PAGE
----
The Black Khan

I’ve said it before, but it bears repeating: I will read anything Ausma Zehanat Khan writes. She is not only a skilled, talented author, but also an amazingly kind, generous, and thoughtful human being. If you’re looking for an unbiased, critical review of the second book in Khan’s epic fantasy series, The Khorasan Archives, you will not find that here. I am a devoted fangirl, and meeting Khan IRL is high on my bucket list, although I know I would likely be paralyzed with nerves should that ever happen.

I finished reading The Black Khan today and have spent the last hour trying to wrangle my thoughts together to form a coherent thread. I’m failing miserably. Thankfully, I added notes to Goodreads as I read, so I have a little help. The Black Khan is the sequel to The Bloodprint, which was released last year. It picks up right where the first book left off and starts with absolutely gut-wrenching action scenes. I spent much of my time reading with my fist between my teeth to keep from gasping or crying or yelling. The plot is dark and twisty and you’re never sure who to trust.

The major players from The Bloodprint are here, along with a large cast of new characters. The new characters are well-developed, each with his or her own set of complex motivations. They feel real. That is, perhaps, the best compliment I can give – this feels like a living history. You can see, smell, and hear everything that occurs on the page because Khan breathes life into her world. She carefully crafts this world in such detail that it plays like a film in the reader’s mind, but without getting so bogged down that it feels like a dry textbook. At the heart of The Black Khan is the magic of language, The Claim. Khan’s own use of language in her storytelling is just as magical.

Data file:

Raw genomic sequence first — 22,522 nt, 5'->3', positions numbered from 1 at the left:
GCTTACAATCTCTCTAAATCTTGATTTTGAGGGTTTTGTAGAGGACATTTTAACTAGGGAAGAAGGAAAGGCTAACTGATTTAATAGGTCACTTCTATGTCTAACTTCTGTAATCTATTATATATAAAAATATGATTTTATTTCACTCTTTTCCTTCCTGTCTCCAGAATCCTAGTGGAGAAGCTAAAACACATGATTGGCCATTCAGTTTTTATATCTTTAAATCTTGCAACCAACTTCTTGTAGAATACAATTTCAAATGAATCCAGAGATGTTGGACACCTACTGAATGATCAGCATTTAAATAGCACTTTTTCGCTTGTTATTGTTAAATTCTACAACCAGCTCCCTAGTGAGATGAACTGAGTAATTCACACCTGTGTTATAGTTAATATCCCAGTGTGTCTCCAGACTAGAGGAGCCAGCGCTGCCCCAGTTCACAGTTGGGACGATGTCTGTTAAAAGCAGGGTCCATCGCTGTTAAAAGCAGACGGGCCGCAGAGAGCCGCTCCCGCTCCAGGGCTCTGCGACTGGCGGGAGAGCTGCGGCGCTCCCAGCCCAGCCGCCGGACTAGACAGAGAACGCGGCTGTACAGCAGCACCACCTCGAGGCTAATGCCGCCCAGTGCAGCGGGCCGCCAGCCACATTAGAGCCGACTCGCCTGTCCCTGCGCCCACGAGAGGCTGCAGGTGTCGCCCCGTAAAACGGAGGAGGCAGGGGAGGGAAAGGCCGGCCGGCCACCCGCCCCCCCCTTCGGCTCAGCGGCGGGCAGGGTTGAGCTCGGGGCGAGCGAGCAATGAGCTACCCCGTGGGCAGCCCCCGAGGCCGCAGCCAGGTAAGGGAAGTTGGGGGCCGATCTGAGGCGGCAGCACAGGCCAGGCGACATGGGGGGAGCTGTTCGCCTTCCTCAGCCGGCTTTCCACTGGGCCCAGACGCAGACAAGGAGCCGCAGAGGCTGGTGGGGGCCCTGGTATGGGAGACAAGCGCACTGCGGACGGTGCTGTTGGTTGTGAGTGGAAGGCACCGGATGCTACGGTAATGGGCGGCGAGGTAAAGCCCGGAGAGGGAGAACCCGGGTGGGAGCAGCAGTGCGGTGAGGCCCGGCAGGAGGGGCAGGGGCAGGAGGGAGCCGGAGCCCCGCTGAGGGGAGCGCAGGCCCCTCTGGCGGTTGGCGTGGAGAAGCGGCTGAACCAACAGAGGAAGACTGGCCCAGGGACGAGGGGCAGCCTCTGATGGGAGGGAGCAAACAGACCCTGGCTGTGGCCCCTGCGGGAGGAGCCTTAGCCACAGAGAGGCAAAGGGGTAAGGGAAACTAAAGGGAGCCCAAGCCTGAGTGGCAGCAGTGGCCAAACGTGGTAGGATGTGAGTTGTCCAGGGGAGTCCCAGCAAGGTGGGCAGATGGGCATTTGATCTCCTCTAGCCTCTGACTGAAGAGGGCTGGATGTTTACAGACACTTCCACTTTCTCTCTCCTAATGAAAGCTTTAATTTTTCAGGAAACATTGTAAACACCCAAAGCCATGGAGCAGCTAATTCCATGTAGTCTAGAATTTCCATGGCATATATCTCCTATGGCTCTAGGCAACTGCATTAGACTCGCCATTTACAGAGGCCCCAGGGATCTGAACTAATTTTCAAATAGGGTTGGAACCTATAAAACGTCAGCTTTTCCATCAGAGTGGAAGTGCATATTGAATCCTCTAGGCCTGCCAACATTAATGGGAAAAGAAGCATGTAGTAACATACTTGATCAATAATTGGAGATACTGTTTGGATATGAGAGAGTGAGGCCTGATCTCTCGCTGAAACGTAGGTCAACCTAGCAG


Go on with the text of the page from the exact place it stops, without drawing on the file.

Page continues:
While The Bloodprint introduces us to Khorasan and a world where women are subjugated by the Talisman, The Black Khan is even darker. Here we get an up close look inside the borders of the Authoritan’s lands of north of the Wall, his prisons, and systems of torture. We see the machinations of the courtiers in Rukh’s lands of West Khorasan, and get an even more detailed look at the inner workings of Hira. It’s dark and violent, but we also meet the resistance groups. The ending promises hope, and that is what will keep me reading. I’m sure there is more death, pain, suffering, destruction, and heartbreak to come, but there is also a light that offers hope, a promise of salvation for the people, and I cannot wait to see what comes next.

This is a planned four book series. I know there are a lot of people who don’t like to start series until they are all finished, and I understand that. I do. I hate the wait between finishing a book and the publication of the next installment of the story of a year (or more). I have shed more than one tear over a press release stating a book’s publication date has been delayed. But allow me to throw a plug out there for all authors – even if you don’t want to start reading the series until all the books are written, buy the ones that are out now and buy the others as they are released. Authors are not guaranteed their subsequent novels will see the light of day, regardless of the plans they have for their fictional world, and publishers make those decisions based on sales of the previous  books. If everyone waited until the entire series was published, it would never happen. So, on behalf of one of my favorite authors and, in fact, on behalf of all authors, if you’ve read a blurb of a book that intrigues you and you are the kind of person who buys books, pick up a copy even if you don’t crack the cover until the story is complete. Help ensure we all get to hear the ending.

~ by Rachel on November 12, 2018.

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